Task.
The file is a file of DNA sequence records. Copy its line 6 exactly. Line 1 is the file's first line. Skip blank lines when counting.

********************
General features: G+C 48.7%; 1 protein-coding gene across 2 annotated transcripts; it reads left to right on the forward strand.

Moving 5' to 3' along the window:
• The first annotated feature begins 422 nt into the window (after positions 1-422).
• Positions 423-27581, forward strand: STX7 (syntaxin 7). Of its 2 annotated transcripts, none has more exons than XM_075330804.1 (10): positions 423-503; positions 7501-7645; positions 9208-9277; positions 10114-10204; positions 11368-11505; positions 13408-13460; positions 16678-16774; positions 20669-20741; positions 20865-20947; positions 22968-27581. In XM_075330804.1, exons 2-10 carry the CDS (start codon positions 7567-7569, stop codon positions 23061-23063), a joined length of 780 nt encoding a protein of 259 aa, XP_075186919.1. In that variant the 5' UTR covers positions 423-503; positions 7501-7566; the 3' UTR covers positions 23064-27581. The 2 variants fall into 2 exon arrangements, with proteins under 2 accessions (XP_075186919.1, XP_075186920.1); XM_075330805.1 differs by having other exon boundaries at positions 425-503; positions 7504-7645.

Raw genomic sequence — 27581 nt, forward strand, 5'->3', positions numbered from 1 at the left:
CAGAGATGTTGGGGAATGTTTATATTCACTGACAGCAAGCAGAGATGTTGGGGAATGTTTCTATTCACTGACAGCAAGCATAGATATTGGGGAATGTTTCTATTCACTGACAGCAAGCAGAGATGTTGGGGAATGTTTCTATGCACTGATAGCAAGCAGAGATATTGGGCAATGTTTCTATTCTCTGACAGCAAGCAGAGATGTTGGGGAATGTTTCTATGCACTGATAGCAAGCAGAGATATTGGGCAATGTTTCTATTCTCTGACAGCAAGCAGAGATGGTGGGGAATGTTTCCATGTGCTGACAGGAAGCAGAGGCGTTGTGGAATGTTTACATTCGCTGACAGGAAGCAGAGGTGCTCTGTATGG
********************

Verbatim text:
CAGAGATGTTGGGGAATGTTTATATTCACTGACAGCAAGCAGAGATGTTGGGGAATGTTTCTATTCACTGACAGCAAGCATAGATATTGGGGAATGTTTCTATTCACTGACAGCAAGCAGAGATGTTGGGGAATGTTTCTATGCACTGATAGCAAGCAGAGATATTGGGCAATGTTTCTATTCTCTGACAGCAAGCAGAGATGTTGGGGAATGTTTCTATGCACTGATAGCAAGCAGAGATATTGGGCAATGTTTCTATTCTCTGACAGCAAGCAGAGATGGTGGGGAATGTTTCCATGTGCTGACAGGAAGCAGAGGCGTTGTGGAATGTTTACATTCGCTGACAGGAAGCAGAGGTGCTCTGTATGG